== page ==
The purpose of this statement is to substantiate my view that simulated social stimulus in the form of a life-like baby doll or stuffed animal helps in engaging a patient with dementia in a nursing home setting to generate warm feelings and reduce agitation. Through this research, I wanted to examine non-pharmacological interventions to deal with dementia patients during aggressive behavioral outburst. Is it really useful in creating a distraction from harmful or threatening situation? It seems to me that the dolls keep the dementia patients distracted more than those who do not have one. Some authors consider doll therapy as controversial due to its ethical nature and consider doll therapy as “infantilizing for patients who end up being treated like children” (Hughes et al., 2006). Perhaps dignity is the issue for some, however, certain things are done for the safety of the patient, and I personally see no reason not to use this method if it is effective. Although, in order to achieve the greatest likelihood of success, it is important for the caregivers to understand the patient’s attachment/relationship with the stimuli, cognitive status, and past history. Meaningful stimuli needs to be considered and explored to maximize the desired benefit for persons with dementia. It is pertinent to conduct more trials with less bias and with larger samples to see the efficacy of such non-pharmacological interventions amidst our dementia population. In my experience, there have been instances in which the doll caused more distress. For example, one patient became distraught because she didn’t know the dolls’ names and felt they had been abandoned. Otherwise, I have seen mostly positive results. Interpretations of doll/stuffed animal therapy enable health care providers to maximize the positive outcome of providing stimulus with greatest likelihood of success (Cohen-Mansfield et al., 2010).I interviewed a Nurse Practitioner (NP) who works in the dementia unit of a Nursing Home (NH) my employer services. She has witnessed positive results in the NH when a doll/stuffed animal has been introduced to geriatric clients. According to her, this sort of stimulus seems to fulfill a sense of purpose, and provided a calming effect while keeping the patient engaged. She emphasized the doll/animal should appear as realistic as possible (S. Hasgrove, personal communication, January 20, 2015). This NP’s experience corroborated with the results of Ellingford et al. (2007) post study analysis that “These authors found an increase in doll users’ positive behavior following the introduction of the dolls and a reduction in negative behaviors and aggression”. Amongst geriatric patients suffering from dementia in nursing home settings, how does simulated social stimulus like doll/stuffed animal compared to no stimulus reduced behavioral disturbance and wandering within three months of exposure to stimulus? In conclusion, this finding is consistent with studies showing that increasing resident engagement through individualized activities is associated with decreased agitation. However, we cannot disregard the severity of dementia that is a significant factor, as severely demented became increasingly disengaged from the stimulus overtime. Future research should focus on the development of targeted individualized interventions based on the cognitive and affective profile of dementia patients with behavior disturbance. Reference List:Cohen-Mansfield, J., Marx, M., Dakheel-Ali, M., Regier, N., Thein, K., & Freedman, L. (2010). Can agitated behavior of nursing home residents with dementia be prevented with the use of standardized stimuli? Journal Of The American Geriatrics Society, 58(8), 1459-1464. doi:10.1111/j.1532-5415.2010.02951.xEllingford L., Mackenzie L., Marsland L. (2007). Using dolls to alter behavior in people with dementia. Retrieved from J. C., Louw S. J., Sabat S. R. (2006). Dementia: Mind, Meaning, and the Person. New York: Oxford University Press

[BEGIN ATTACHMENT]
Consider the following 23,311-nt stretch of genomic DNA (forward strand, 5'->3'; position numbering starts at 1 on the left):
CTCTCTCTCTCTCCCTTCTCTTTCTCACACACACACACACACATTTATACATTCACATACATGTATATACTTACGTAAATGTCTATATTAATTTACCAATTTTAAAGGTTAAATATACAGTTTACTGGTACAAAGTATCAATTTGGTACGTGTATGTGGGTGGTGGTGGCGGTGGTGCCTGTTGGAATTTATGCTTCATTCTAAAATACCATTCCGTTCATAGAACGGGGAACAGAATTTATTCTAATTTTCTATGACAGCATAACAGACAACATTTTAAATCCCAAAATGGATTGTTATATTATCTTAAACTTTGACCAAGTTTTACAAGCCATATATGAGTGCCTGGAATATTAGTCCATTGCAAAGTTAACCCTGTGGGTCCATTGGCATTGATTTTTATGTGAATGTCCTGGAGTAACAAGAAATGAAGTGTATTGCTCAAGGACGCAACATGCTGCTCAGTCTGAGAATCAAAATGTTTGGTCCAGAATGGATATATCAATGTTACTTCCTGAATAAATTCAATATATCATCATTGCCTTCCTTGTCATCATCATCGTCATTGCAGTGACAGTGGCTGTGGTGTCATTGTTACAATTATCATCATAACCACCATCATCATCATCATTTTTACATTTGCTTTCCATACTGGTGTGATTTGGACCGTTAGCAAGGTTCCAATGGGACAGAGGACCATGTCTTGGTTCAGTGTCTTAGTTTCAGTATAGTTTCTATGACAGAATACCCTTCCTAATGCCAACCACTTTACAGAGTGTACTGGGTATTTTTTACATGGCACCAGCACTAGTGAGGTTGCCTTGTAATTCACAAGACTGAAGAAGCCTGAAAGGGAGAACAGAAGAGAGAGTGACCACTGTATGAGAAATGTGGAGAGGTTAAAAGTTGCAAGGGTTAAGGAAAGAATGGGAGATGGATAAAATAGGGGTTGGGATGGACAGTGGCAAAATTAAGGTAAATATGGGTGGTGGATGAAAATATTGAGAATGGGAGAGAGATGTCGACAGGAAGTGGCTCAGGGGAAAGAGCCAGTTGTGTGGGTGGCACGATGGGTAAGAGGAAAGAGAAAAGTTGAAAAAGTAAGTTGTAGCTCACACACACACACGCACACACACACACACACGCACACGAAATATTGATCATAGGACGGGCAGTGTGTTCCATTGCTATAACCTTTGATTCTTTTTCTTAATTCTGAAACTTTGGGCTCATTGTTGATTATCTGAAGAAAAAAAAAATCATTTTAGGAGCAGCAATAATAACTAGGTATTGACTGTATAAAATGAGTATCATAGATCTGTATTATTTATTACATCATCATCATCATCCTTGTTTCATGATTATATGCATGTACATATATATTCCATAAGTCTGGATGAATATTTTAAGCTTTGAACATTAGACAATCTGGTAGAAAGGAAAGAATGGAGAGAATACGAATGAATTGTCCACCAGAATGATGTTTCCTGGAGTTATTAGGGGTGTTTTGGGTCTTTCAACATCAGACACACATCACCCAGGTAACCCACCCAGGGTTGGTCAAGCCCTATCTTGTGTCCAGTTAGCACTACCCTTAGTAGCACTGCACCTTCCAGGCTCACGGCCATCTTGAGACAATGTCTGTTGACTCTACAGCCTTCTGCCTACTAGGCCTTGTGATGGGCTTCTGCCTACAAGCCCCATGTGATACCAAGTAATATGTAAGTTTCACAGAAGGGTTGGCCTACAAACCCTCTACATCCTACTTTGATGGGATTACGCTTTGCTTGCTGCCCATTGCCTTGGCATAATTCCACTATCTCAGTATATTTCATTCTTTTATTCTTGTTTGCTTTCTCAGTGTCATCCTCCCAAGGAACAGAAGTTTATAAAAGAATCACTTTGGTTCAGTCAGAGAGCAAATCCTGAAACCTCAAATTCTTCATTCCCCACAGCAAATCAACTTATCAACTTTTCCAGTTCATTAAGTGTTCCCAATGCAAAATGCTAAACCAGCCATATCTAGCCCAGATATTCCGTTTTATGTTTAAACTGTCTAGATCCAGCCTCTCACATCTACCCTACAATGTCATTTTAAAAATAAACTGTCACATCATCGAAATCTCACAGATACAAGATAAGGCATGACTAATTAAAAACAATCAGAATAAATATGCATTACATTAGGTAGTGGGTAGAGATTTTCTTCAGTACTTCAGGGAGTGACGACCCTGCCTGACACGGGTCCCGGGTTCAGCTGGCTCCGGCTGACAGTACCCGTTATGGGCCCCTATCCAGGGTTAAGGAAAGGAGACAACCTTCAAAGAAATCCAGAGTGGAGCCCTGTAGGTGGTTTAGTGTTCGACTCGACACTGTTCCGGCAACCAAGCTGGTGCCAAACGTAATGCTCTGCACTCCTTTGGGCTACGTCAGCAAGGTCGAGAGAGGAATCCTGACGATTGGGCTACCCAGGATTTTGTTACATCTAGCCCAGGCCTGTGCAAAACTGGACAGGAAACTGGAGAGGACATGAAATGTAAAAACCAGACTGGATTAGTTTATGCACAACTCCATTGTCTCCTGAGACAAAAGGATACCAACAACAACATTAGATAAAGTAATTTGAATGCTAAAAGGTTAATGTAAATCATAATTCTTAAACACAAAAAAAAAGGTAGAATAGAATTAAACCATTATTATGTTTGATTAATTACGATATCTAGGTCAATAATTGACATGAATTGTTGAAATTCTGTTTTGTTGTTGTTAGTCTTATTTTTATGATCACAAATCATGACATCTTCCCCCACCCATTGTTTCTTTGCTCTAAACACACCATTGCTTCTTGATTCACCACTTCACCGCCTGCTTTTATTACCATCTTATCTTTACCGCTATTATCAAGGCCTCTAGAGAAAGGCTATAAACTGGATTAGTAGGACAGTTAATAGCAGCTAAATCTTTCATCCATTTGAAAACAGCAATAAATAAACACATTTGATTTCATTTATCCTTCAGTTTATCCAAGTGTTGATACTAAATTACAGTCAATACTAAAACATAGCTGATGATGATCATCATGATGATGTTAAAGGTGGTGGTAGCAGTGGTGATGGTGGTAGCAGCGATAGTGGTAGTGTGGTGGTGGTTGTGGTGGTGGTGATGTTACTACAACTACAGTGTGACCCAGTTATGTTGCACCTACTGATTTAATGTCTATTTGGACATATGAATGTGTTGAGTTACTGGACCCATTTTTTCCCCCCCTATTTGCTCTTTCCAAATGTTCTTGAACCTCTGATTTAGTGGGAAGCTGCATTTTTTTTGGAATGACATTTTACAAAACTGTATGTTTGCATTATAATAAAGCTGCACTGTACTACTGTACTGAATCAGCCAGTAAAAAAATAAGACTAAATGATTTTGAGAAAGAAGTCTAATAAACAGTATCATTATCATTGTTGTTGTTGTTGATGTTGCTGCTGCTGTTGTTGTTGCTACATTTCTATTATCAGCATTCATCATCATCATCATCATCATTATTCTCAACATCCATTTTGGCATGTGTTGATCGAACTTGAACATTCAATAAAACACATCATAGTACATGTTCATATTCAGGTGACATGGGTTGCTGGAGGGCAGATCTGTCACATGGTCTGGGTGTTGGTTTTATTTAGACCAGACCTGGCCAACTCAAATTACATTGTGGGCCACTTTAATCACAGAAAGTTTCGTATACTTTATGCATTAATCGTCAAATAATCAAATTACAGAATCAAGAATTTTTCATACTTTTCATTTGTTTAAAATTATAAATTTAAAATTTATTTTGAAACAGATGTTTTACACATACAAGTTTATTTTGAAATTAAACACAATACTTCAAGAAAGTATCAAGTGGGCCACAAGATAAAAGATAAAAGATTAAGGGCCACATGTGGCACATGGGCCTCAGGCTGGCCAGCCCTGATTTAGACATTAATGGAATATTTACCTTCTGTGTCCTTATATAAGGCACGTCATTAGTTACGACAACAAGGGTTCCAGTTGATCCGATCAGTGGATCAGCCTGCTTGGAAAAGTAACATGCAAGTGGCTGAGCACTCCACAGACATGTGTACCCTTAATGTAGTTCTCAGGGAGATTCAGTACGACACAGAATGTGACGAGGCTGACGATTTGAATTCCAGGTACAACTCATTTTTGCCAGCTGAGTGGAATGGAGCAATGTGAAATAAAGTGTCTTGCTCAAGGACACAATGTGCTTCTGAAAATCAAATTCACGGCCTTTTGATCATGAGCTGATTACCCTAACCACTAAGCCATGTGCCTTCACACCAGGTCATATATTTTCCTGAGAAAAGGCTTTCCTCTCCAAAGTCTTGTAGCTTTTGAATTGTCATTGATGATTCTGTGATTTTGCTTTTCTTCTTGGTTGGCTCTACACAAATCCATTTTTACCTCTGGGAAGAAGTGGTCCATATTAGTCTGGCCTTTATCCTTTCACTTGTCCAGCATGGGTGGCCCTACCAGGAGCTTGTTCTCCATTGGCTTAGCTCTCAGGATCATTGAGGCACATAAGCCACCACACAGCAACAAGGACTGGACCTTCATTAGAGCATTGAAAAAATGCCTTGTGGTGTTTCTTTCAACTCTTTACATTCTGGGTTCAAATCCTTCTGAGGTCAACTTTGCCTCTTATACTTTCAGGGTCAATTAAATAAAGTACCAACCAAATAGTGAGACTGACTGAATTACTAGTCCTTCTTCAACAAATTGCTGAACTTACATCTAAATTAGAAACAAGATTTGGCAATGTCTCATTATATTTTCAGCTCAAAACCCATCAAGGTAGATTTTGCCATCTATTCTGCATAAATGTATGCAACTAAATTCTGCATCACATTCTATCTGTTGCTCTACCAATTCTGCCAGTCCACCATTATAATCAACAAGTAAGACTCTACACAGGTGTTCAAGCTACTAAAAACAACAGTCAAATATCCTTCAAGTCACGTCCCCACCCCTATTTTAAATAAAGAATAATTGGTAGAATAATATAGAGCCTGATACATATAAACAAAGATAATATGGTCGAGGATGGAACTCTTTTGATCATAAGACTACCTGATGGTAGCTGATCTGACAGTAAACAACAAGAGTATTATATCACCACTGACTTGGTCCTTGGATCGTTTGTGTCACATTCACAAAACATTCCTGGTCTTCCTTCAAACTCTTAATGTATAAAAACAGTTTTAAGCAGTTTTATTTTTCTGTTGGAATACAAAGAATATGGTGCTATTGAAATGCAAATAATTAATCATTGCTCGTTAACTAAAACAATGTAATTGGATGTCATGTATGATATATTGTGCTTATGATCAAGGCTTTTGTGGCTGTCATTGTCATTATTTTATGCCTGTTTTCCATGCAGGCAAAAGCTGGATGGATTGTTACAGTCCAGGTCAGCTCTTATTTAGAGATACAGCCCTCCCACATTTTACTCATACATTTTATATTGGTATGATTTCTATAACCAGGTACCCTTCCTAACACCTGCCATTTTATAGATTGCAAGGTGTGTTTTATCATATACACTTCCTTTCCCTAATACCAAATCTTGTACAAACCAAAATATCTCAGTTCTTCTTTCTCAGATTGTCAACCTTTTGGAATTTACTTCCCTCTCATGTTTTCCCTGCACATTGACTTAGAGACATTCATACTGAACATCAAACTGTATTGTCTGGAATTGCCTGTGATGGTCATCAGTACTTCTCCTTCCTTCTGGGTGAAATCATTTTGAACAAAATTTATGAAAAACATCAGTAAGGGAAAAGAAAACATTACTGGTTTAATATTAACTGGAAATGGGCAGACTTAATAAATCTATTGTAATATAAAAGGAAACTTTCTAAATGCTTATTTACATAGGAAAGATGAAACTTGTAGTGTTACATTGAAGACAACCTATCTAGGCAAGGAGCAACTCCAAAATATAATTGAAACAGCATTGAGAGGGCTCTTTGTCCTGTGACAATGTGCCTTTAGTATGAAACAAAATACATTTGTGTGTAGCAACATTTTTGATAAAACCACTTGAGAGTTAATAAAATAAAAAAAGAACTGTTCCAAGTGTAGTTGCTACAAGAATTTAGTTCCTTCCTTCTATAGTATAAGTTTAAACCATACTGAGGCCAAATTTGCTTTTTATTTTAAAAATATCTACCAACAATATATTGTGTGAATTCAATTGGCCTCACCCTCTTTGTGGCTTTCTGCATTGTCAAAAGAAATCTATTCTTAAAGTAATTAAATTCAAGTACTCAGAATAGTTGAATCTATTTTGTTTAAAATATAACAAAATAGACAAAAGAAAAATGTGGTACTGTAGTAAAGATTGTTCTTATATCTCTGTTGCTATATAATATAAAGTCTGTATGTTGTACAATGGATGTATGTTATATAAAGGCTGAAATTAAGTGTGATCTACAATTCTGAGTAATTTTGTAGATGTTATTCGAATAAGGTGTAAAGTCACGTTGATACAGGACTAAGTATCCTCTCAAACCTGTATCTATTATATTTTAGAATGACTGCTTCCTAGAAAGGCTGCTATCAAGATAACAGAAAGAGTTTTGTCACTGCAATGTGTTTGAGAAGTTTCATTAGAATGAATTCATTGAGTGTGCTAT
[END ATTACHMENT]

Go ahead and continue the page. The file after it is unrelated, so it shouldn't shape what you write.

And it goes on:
Now, I have worked in mental healthcare facilities from Cullman to Decatur to Madison to Huntsville, and have scribed for geriatric providers who see nursing facility residents who suffer from this God awful disease that affects the brain in the literal sense. Because it physically affects the brain by shrinking some areas, depending on which areas are most impacted, the loss of brain tissue negatively impacts the person’s processes of speech, thought, motor abilities, etc. Whether ripping the person from their fond memories, or the sense of who and where they are, their social or communication skills, or their physical capabilities, there are a number of ways that this disease affects the person. If you have never cared for someone with dementia and have no experience witnessing its effects, you would be amazed at the every day tasks we perform effortlessly without realizing how impossible it might be for anyone else. Most of the notes I scribed were vague and consistent, using very average and uninspiring treatments that basically allowed the provider to be on her way. Week after week, I would see either stability or decline, no real progress- nothing to leave me with a satisfactory feeling. This troubled me, especially years later, after having experienced working with dementia patients first hand.